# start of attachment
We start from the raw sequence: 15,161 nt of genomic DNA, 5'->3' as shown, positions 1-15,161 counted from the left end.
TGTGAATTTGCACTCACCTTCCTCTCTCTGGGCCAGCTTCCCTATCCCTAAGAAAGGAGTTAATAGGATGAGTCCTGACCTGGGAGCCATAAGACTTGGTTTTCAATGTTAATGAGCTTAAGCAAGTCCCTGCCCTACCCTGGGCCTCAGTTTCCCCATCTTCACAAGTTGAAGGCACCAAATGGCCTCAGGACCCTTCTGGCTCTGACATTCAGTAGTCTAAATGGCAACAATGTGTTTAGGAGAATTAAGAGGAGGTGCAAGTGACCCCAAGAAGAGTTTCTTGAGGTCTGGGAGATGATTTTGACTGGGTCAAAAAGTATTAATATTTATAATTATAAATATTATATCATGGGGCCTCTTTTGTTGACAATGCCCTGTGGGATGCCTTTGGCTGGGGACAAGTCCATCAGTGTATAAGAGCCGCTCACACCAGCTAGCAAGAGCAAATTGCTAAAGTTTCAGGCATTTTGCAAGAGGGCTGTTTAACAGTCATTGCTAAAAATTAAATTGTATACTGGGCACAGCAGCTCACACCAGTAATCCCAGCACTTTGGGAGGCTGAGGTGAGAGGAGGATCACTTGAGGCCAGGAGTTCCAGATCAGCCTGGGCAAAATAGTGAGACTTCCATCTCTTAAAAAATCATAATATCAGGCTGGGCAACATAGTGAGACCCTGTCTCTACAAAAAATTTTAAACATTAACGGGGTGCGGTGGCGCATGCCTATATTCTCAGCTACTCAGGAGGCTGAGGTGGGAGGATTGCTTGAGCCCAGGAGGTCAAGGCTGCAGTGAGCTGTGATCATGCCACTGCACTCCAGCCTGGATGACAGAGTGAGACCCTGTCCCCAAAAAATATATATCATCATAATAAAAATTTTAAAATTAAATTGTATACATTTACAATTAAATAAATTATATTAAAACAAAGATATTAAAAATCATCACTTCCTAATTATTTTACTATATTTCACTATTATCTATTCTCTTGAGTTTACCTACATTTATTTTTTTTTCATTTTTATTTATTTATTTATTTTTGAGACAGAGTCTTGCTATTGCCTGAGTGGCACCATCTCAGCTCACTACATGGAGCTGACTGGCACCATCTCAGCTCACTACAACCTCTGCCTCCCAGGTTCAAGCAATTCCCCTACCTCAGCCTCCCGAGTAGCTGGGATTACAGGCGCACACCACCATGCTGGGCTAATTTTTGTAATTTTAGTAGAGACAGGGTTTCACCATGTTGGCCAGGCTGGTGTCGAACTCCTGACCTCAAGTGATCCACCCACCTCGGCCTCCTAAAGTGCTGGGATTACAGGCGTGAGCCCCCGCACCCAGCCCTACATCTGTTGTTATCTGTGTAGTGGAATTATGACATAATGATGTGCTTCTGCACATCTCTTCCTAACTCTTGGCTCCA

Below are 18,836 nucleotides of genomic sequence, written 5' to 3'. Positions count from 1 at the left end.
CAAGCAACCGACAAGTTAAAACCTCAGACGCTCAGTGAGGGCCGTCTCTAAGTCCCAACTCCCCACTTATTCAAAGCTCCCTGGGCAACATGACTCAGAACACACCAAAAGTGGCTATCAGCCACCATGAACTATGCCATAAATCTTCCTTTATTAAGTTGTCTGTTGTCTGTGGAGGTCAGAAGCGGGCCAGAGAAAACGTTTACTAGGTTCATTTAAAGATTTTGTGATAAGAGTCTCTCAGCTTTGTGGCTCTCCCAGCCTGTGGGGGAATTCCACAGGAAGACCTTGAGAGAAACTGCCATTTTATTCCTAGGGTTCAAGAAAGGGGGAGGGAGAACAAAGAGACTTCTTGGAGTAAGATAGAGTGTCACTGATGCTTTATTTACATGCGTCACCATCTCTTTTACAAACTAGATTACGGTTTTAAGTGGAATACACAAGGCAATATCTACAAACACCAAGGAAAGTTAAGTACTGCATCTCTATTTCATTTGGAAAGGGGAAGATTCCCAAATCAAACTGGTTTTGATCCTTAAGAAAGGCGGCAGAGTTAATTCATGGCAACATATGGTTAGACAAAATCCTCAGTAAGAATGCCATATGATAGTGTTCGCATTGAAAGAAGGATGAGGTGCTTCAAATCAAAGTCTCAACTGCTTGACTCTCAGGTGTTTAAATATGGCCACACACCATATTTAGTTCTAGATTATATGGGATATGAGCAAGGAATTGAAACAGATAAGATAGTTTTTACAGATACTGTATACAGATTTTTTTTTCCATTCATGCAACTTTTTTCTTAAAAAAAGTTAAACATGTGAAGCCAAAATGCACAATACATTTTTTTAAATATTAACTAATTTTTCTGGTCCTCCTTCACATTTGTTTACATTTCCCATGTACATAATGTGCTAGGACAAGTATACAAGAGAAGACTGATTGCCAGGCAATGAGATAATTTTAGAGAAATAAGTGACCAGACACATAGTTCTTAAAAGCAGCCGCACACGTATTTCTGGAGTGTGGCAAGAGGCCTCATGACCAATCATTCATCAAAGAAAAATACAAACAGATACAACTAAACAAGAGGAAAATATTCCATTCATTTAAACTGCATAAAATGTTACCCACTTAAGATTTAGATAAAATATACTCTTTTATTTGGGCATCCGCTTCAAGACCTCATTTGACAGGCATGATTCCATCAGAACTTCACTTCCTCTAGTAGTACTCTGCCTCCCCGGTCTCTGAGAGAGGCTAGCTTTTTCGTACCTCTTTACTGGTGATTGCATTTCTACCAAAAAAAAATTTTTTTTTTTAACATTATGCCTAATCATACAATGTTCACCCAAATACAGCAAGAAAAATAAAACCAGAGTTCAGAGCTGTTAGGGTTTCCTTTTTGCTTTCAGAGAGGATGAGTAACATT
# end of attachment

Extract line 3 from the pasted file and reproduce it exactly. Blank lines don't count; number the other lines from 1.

Below are 18,836 nucleotides of genomic sequence, written 5' to 3'. Positions count from 1 at the left end.